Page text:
As We See It follows Jack (Rick Glassman), Harrison (Albert Rutecki), and Violet (Sue Ann Pien), twentysomething roommates on the autism spectrum, as they strive to get and keep jobs, make friends, fall in love, and navigate a world that eludes them. With the help of their families, aide, and sometimes even each other, these roommates experience setbacks and celebrate triumphs on their own unique journeys towards independence and acceptance. Series stars Glassman, Rutecki, and Pien all identify as living on the autism spectrum. The series also stars Sosie Bacon as their aide Mandy, Chris Pang as Violet’s brother Van, and Joe Mantegna as Jack’s father Lou.
A show that pulls at your heartstrings and has you coming back for more. Jason Katims does it again, drawing you into the world and life of his well-thought-out characters in his new show As We See It. It's moving, it's shocking, and it can be relatable but more than anything else it brings a well-balanced understanding of the neurodiverse community.
I had the utmost honor of speaking with Jason Katims about his personal connection to the show's subject matter, his commitment to telling neurodiverse stories authentically, and his writing journey working on character-driven shows.
This interview has been edited for content and clarity.
Sadie Dean: How did the original Israeli series initially get on your radar and what about it clicked for you to adapt it for American television?
Jason Katims: Before I knew about the series, I was already thinking about this subject matter. I have a son who's on the spectrum. And a few years ago, when this first came up, he was just getting to be a young adult, and I was looking at and thinking of what does his future look like? And so it was on my mind. I felt like there's a lot of stuff that we see and read and hear about childhood and adolescence on the spectrum, but less so on adulthood. So, it was something that was very much on my mind, for very personal reasons. And then the format was sent to me, the first three episodes were the only episodes that were available at the time, and usually, you hear about a format, and it sounds like it could be interesting, and then, you might get to it at some point. But this one the subject matter was so incredibly compelling to me, because of what I just said, and I literally just watched them back to back to back immediately. And I said, ‘This is the show that I want to do next.’ The show is really beautiful. There was something I could bring to it. There was a storyline in Parenthood where I looked at this boy who's on the spectrum, who eventually in the series became an adolescent on the spectrum. And in a way, I felt like this was a way of continuing to tell that story.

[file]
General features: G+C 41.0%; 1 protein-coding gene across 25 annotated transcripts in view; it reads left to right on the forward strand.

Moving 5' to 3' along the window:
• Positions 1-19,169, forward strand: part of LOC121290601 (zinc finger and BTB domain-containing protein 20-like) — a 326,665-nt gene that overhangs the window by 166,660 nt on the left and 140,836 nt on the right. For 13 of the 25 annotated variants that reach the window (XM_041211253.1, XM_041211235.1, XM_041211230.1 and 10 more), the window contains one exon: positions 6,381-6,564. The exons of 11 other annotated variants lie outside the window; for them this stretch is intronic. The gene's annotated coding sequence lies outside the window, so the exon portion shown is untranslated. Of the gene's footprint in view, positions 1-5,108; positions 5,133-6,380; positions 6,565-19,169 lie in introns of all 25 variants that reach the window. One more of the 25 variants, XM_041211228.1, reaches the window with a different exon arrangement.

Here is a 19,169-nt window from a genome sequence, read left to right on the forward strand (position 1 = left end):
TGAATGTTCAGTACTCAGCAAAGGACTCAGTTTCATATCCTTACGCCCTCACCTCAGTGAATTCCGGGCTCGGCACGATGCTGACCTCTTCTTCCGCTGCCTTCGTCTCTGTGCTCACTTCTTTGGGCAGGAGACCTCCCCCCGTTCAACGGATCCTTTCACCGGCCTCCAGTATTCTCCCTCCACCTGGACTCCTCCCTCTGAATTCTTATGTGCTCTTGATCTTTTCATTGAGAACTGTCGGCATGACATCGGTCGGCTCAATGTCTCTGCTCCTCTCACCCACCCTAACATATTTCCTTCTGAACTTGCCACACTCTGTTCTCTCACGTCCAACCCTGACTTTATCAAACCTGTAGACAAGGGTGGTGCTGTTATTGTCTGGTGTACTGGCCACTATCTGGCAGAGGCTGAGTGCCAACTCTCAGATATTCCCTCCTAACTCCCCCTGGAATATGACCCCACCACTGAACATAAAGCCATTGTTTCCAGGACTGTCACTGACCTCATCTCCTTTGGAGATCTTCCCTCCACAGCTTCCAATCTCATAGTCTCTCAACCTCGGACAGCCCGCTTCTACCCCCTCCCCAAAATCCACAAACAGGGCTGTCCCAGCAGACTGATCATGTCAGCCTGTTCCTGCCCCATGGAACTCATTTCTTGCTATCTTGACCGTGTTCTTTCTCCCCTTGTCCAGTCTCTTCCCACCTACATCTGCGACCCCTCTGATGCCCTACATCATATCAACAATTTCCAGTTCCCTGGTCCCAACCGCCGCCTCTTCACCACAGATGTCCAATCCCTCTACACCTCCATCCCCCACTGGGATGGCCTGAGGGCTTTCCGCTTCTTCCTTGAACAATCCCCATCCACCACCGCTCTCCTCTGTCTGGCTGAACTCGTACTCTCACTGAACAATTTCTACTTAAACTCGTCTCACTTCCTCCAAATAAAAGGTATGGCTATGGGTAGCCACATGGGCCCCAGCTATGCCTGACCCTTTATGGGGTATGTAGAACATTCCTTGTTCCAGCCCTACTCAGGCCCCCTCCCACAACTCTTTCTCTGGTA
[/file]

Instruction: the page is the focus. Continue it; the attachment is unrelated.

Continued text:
Sadie: I love that you're exploring that next chapter, because like you said, we don't see that. I feel like Max could be Jack in a few years.
Jason: Right? Yeah. [laughs] There's such reason to explore, because there's a lot of misconceptions about what it means to be on the spectrum still, and I think just putting that story out there and telling that story just helps demystify what it means. And at the same time, embrace the mystery of it, because it's called a spectrum for a reason; these three characters are very, very different from each other, as many people as there are on the spectrum there are so many different kinds of autism. It has been a very rich experience to dive in and to tell the story.
Sadie: There's definitely that delicate approach and exploring those characters and their inner and outer experiences of living in their shoes and how we would observe them versus what their inner circle is seeing. It definitely grounds it. Building out these three main characters who are on the spectrum, and building their season arcs for them in that first season we see you heighten their self-worth and their expectations. When you're approaching these characters specifically, did you have in mind where they were on the spectrum and their season arcs?